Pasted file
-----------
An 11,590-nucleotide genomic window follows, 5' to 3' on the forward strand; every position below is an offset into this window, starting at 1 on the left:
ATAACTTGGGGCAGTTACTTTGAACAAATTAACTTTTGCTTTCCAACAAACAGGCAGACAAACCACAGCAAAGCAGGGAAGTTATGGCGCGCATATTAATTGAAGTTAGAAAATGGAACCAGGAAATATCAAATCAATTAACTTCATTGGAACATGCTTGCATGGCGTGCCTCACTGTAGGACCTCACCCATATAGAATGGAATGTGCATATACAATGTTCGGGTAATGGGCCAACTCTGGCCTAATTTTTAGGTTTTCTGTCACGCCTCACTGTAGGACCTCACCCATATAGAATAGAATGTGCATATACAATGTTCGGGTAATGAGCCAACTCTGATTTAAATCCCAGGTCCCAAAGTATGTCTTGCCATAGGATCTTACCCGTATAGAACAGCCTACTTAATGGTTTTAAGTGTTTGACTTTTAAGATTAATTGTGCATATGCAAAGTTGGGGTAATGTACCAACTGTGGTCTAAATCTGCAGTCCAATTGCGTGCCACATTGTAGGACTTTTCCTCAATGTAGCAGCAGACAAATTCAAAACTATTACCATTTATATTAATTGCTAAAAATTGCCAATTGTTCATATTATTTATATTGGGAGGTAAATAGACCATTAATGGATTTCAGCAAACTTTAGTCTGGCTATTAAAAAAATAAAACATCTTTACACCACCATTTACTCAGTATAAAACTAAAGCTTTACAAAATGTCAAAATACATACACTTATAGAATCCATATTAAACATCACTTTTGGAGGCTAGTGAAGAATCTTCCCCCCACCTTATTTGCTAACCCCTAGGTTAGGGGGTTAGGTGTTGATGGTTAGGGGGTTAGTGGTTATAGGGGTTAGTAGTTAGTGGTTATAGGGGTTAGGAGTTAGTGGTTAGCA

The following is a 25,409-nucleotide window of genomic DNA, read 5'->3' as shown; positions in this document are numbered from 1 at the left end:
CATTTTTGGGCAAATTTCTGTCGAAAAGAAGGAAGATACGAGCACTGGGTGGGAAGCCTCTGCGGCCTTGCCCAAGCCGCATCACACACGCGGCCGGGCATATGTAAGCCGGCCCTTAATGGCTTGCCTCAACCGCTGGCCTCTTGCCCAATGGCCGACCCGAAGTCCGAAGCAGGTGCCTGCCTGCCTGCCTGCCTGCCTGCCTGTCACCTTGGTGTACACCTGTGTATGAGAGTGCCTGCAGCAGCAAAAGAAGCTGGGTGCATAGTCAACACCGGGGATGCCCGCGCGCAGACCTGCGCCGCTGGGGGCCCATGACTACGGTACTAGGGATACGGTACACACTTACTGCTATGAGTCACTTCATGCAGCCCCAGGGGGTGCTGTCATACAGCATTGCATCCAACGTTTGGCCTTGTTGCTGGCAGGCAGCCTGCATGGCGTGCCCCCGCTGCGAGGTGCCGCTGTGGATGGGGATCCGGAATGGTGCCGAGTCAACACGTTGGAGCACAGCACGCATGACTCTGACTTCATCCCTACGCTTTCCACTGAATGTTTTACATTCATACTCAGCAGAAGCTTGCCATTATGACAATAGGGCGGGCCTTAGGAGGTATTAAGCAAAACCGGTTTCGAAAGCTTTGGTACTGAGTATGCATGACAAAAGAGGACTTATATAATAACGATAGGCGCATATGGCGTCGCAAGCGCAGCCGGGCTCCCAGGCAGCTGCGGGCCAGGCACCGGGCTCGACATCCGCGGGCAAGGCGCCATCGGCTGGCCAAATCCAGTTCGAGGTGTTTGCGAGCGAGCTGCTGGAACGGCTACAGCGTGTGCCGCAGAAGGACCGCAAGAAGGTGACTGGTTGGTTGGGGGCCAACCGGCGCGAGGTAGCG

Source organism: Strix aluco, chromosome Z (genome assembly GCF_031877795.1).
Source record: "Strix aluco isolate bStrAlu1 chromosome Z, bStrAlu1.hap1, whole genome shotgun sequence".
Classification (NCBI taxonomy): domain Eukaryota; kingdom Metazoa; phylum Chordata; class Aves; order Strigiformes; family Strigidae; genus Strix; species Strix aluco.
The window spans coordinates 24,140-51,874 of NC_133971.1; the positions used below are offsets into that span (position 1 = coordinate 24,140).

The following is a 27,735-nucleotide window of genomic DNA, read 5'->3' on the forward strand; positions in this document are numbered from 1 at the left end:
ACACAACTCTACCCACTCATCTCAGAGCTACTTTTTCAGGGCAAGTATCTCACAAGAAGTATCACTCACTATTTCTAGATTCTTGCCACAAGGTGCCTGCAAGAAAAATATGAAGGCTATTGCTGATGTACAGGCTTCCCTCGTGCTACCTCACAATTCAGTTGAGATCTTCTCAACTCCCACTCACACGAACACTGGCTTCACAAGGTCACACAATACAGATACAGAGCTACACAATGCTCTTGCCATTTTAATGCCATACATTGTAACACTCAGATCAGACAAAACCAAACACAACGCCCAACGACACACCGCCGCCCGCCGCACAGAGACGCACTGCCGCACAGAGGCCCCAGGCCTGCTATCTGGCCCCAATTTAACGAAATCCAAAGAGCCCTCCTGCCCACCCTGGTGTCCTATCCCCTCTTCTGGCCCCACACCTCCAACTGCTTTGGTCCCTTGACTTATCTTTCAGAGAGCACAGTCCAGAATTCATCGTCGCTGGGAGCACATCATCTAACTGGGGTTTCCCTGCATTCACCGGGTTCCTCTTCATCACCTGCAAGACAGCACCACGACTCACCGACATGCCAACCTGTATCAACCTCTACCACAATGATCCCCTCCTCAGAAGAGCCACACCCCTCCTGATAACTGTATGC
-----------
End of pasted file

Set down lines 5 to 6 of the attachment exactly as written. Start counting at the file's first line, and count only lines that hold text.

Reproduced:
Source organism: Strix aluco, chromosome Z (genome assembly GCF_031877795.1).
Source record: "Strix aluco isolate bStrAlu1 chromosome Z, bStrAlu1.hap1, whole genome shotgun sequence".